Being able to remove team members is an expected function. But what makes Webflow’s team management support extra handy is the ability to transfer ownership of a team from one member to another.
This makes it easier to deal with possible changes such as the redesignation of responsibilities.
Finally, it’s time to compare Duda and Webflow in terms of the extra functionality they bring to the table.
Since Duda is designed as an agency platform, you can customize certain branding elements that clients and team members can see in the editor interface. This includes the dashboard’s logos, button colors, background images, and existing codes for extended functionality.
DudaPro users may also opt to automatically dispatch weekly white-labeled analytics reports via email, which is something they can change in the . It’s basically an all-in-one platform that makes it easy to provide continuous value to clients long after their sites launch.
The added value businesses can gain from this is clear, considering how weekly insights may be used in A/B-testing and deciding on approaches that lead to extended project lifecycles.
On the other hand, Webflow doesn’t offer much on their back-end customization. The platform’s white labeling feature, however, allows you to add your brand’s name and logo on the content managing system (CMS). While useful, it still can’t compare with Duda.
What we do appreciate from Webflow is their right sidebar that gives you quick access to advanced settings and formatting options for the on-screen elements.
Moreover, their extensive selection of fonts, templates, and premade CSS styling properties also allow for more flexibility in terms of website design. This makes Webflow a dream sandbox for web designers who want to let their creativity loose.
The Duda website builder also comes with an eCommerce solution that produces desktop- and mobile-compatible viewing. However, if you’d like to use custom code that relies on content from HTTP servers, it won’t work in an SSL website. To use code from HTTP servers, you’ll have to request HTTPS-friendly code from your code provider and have HTTPS disabled on your Duda site.
As an experimental feature, Duda also offers a progressive web app (PWA) option at no additional cost, delivering a smoother and faster experience for mobile audience members, adding app-like functionalities and even offline access to content.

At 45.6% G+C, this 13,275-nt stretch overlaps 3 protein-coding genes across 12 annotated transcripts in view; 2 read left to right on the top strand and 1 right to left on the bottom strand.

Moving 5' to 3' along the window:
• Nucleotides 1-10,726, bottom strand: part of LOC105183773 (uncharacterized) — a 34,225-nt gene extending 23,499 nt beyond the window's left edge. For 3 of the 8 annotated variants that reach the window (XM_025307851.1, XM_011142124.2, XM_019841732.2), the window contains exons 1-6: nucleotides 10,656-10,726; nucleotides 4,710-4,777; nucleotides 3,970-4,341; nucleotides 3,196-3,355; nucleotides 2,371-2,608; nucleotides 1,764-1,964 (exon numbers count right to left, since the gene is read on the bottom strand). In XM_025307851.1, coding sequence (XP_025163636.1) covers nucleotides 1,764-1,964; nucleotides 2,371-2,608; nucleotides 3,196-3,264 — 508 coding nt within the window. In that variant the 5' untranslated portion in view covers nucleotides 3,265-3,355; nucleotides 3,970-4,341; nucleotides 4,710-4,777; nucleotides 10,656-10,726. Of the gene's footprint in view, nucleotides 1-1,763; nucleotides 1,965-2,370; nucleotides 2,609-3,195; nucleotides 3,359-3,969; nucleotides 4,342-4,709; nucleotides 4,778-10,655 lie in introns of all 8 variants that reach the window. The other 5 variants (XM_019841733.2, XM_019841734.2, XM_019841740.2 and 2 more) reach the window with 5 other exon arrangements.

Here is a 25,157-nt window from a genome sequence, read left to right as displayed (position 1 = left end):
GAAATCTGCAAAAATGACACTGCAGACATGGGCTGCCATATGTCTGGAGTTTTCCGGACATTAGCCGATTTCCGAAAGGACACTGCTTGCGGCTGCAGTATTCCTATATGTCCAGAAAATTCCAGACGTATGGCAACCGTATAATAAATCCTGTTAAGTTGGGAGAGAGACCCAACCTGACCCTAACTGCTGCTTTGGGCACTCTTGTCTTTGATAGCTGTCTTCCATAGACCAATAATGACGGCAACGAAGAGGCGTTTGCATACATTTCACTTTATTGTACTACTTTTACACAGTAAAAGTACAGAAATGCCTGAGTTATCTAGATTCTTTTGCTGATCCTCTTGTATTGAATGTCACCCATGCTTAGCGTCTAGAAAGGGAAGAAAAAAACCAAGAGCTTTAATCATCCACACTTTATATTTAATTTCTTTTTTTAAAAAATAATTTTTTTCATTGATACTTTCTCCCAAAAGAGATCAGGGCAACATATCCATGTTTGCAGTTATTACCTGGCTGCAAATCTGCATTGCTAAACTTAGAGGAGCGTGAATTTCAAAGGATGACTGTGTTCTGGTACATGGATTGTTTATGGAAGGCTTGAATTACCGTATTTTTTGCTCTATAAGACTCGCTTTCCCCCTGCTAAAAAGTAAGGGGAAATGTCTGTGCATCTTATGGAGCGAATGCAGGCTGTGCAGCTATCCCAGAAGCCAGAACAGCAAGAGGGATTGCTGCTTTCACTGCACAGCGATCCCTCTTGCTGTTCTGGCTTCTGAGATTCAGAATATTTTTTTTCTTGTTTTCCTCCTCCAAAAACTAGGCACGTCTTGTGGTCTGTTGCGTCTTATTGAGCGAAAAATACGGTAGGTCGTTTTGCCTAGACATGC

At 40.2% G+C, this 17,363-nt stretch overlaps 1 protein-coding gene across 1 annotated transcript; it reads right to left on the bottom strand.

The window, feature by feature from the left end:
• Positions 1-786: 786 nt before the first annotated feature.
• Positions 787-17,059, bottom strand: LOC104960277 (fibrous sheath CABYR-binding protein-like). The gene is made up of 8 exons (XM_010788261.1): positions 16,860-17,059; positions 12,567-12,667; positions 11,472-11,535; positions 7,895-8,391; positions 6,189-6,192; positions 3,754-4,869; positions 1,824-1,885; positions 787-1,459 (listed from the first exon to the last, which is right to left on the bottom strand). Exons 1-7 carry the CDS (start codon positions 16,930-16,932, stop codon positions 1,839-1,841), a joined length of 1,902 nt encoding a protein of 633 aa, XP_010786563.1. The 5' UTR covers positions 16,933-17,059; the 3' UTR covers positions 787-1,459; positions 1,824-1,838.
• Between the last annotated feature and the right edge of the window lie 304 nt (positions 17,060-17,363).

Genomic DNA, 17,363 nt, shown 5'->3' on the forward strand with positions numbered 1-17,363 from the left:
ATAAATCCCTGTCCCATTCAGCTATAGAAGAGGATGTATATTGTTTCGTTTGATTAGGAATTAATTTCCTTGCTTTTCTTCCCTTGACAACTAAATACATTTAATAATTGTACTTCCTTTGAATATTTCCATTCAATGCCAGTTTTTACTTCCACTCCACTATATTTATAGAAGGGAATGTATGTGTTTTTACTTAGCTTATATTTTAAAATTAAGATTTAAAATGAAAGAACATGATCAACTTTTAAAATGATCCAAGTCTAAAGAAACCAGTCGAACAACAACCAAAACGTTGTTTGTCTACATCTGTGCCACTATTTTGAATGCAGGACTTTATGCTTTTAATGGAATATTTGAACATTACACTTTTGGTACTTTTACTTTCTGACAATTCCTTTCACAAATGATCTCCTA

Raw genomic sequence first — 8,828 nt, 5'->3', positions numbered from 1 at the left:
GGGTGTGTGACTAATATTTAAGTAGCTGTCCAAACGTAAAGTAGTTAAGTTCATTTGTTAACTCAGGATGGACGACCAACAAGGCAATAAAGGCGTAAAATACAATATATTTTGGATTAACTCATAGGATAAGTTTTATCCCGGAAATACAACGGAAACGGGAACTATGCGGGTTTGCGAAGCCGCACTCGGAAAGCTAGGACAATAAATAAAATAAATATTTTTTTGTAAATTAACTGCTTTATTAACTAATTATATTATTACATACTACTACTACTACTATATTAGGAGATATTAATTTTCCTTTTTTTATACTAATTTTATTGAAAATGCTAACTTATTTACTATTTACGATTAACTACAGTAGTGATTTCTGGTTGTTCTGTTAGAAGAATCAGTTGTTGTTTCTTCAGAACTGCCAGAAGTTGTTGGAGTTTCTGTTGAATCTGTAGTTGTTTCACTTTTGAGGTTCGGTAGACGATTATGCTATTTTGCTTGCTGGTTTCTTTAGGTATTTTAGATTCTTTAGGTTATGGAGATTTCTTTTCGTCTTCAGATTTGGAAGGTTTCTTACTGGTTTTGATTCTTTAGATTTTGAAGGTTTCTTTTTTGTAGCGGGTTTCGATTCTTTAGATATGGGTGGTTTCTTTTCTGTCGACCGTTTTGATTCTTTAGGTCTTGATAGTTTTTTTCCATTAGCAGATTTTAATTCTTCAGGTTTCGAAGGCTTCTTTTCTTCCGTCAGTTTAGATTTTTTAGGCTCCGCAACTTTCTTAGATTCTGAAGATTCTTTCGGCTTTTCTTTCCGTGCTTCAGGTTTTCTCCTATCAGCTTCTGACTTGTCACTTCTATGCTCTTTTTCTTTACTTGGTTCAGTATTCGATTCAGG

Duda’s PWA solution is a perfect example of how the company strives to think ahead of competing website building platforms.
Another noteworthy service Webflow offers is SSL hosting, which, unlike Duda’s SSL certificates, come with a “threat monitoring” solution. All websites that are SSL secured gain more favor from search engines, while at the same time reassuring site visitors their information remains safe.
From a management level, agency users will also appreciate Webflow’s automated client billing feature. You can have it set to bill your clients at a specific time every month, and set the price they pay.
Filing taxes is also made more convenient, as Webflow sends you a 1099 tax form after you’ve provided them with your tax ID. This billing and bookkeeping feature isn’t something you’ll find with Duda, giving Webflow a competitive edge in this category.
Webflow has a lot of potential that solo developers and small teams can definitely take advantage of. But in the end, Duda simply offers a far bigger bang for your buck.
Not only does Duda have a more streamlined and robust team management feature, it also grants agencies the ability to create immersive branded experiences for the clients they collaborate with.
Usability-wise, Duda’s learning curve is also a lot smoother because of the clearly-defined navigation and minimalistic toolbar design. Webflow’s interface, on the other hand, can sometimes be confusing and overwhelming to new users.
That being said, the overall winner of this comparison is Duda.